Jets’ Inconsistencies are Costing them Wins

Winnipeg Jets head coach Paul Maurice, in his post-game press conference following their home loss to the Carolina Hurricanes, summed up the first third of the Jets’ season without actually saying it … inconsistent. A team that bolstered its defense in the offseason has played poorly at times. A team that is fully laden with offensive skill has at times struggled to score, and the special teams have been good, then bad, and in the case of the penalty kill, mostly bad.

Winnipeg Jets coach Paul Maurice
Inconsistency is a problem for Winnipeg Jets coach Paul Maurice (AP Photo/Gene J. Puskar)

“I liked three of the four games. Thought we were clearly good enough to win the last two, but I thought we were good enough to win the last three. We clearly weren’t good enough tonight, didn’t deserve to

– Paul Maurice

Maurice summed up the Jets’ season to date in those three sentences. They are good enough to win most nights, but they don’t always, and sometimes simply not good enough. Let’s look at what has been a roller coaster about the Jets game through the first third of the campaign.

Jets’ Inconsistent Results with Good Play

How many times have we heard Maurice say that he likes the game the Jets played, but they didn’t get the results? They heavily outplayed the Anaheim Ducks in the season opener and lost 4-1, and in this last homestand, hosted the Arizona Coyotes and outshot them by a 46-15 and lost. In fact, of the Jet’s nine losses, they have outshot their opponents four times, and against the likes of the lowly Coyotes and Vancouver Canucks. And don’t forget about the loss to the Minnesota Wild in the opening week in October when they were up 5-4 and scored in an empty net to secure their first win of the season, only to have Kyle Connor go offside to disallow the goal. The Wild then scored in the dying seconds to tie the game and won in overtime.

If you transfer those lost five points into the win column, the Jets record is now 16-7-3 and with 35 points, would be tied for third in the Western Conference and in second place in the Central Division and in the conversation as Stanley Cup contenders, right now they in the “they’re not as good as everyone said” conversation.

Jets’ Inconsistent Penalty Kill

Actually, this has been consistent. Consistently bad. The Jets possess the second-worst penalty kill in the NHL at 64.8%, meaning they give up a power-play goal for every three penalties they take. Only the Canucks have a more porous penalty kill and a team that ironically scored two power play-goals against them in the previously mentioned loss. They have given up a power-play goal in 15 of the 26 games they’ve played to date and, on eight occasions, have given up more than one. If you break it down, the Jets gave up 10 power-play goals in the first five games of the season. Then only three in the next nine, and in their last six games, the gates have opened up again and have allowed six man-advantage markers.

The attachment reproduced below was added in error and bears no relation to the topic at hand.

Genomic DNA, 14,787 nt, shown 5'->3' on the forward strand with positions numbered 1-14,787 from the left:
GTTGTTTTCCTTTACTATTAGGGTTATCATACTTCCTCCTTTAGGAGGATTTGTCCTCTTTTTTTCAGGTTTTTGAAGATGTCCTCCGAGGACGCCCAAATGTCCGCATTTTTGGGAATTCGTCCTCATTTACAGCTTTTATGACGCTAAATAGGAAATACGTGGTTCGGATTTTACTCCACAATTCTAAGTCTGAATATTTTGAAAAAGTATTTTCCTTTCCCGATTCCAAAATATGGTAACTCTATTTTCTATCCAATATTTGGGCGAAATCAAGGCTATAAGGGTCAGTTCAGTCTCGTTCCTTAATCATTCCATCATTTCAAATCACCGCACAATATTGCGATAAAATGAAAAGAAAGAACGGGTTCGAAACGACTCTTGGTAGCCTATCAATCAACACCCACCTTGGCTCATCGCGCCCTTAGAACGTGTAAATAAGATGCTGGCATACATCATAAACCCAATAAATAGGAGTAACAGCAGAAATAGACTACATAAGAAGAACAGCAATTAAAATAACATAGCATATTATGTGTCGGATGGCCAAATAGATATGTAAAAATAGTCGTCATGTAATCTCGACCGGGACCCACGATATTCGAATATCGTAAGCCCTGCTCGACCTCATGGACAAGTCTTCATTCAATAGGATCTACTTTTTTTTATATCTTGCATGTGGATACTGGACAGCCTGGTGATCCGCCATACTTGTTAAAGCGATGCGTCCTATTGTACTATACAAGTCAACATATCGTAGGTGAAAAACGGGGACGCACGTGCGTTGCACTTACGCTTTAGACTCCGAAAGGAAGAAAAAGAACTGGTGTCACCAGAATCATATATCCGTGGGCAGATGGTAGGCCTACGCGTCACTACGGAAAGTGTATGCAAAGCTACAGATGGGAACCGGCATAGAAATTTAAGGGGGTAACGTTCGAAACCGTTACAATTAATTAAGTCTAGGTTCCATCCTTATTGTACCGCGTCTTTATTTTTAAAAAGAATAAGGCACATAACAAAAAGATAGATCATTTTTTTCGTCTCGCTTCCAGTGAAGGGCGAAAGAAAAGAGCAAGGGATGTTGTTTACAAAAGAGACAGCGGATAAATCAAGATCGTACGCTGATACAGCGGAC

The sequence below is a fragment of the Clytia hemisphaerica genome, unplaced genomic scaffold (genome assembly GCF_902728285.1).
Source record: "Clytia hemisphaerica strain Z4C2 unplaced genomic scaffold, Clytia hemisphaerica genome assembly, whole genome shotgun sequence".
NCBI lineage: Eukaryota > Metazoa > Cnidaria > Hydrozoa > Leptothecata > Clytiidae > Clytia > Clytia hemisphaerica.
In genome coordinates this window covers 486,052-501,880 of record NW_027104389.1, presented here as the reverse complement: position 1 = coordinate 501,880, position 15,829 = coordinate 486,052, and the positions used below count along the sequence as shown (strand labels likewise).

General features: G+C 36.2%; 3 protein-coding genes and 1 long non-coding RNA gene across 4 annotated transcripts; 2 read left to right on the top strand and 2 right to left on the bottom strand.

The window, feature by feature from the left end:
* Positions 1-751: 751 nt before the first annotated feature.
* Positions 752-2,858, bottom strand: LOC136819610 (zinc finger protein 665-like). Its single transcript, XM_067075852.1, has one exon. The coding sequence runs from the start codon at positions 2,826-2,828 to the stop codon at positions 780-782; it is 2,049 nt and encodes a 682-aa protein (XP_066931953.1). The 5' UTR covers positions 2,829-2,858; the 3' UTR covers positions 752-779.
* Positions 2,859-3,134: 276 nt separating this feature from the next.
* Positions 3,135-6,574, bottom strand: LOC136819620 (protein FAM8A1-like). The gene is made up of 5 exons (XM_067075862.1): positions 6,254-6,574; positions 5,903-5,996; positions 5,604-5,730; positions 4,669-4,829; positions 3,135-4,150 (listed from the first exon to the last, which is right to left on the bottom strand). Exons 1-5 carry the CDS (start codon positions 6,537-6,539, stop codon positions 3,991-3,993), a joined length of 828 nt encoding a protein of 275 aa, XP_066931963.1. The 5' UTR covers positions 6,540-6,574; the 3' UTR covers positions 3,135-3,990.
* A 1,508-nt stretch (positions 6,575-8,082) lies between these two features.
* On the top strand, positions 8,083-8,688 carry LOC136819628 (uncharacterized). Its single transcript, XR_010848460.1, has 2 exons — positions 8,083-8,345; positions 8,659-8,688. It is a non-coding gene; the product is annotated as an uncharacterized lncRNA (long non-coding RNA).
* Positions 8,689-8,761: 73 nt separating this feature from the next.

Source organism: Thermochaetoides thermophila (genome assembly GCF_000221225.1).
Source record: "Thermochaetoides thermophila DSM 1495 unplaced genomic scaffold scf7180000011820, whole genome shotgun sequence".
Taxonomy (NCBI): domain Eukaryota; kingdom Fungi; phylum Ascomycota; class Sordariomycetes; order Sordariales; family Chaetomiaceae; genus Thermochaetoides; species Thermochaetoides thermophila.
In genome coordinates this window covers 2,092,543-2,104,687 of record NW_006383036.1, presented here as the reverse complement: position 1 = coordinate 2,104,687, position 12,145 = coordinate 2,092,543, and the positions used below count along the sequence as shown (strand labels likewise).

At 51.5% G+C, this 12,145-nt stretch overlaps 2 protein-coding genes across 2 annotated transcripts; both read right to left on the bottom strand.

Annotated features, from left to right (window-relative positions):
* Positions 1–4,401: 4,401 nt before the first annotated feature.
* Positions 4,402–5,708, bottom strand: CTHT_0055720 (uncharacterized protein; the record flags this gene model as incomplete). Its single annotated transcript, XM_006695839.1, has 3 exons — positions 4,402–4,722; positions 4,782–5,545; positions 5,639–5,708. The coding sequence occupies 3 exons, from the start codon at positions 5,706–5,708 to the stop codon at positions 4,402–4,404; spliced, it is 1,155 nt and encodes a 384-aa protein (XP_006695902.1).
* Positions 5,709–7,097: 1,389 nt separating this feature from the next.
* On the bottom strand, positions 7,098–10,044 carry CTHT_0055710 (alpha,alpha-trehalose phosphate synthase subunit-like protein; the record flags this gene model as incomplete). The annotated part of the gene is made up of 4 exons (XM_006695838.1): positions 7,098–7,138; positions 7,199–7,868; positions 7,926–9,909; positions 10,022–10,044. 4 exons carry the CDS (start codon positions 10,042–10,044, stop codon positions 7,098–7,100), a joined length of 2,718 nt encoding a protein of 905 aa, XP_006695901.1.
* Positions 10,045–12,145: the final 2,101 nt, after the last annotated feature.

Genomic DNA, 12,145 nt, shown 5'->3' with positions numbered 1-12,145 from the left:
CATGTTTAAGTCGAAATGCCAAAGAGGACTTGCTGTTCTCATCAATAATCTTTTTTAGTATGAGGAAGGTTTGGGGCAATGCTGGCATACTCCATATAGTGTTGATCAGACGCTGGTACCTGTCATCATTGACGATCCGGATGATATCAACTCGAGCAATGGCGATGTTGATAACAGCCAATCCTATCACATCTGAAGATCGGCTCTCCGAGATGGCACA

Related Article: Jets Pathetic and Passive Penalty Kill Needs Massive Revamp

The Jets are in a tight Central Division with the Wild, Colorado Avalanche, St. Louis Blues, Nashville Predators, and Dallas Stars. Other than the Wild, who are on an eight-game winning streak, there are only four points separating second from sixth in the standings, and three of those teams have penalty kills above 80%. That is a big problem the Jets need to rectify.

Jets’ Inconsistent Scoring from Top Forwards

The Jets have depth up front. They have been shouting that from the rooftop since training camp, and for the most part, they have been able to put the puck in the net, but there’s a definite lack of consistency from the top-six forwards. Captain Blake Wheeler has yet to score this season. Mark Scheifele has scored six goals this season, four in the last three games, and twice has gone seven consecutive games without a goal. (From “Mark Scheifele ends seven-game goalless streak, leads Jets to victory over Devils”, The Globe and Mail, 03/12/21) That’s $14.4 Million of salary that hasn’t produced.

Blake Wheeler has yet to score his first goal of the season (Amy Irvin / The Hockey Writers)

Connor and Pierre-Luc Dubois have had impressive starts to the season, and even their production has been a bit of a roller coaster. In the first 10 games of the season, Connor had 16 points – 8 goals (G), 8 assists (A) – in the next 10 he had six points (4G, 2A), and in the last six, he has scored seven points (5G, 2A). After 11 points in his first 10 games, Dubois also slowed in the next 10 with only six points and is at a point per game clip again in the last six Jets’ games.

The Jets have a good team; don’t kid yourself. But for them to get to the playoffs in a good position and take a deep run, they will have to tighten their game. If not, then changes in the near future will have to be made. This is a team touted to win and win consistently. They have won some, not enough, and have been anything but consistent.

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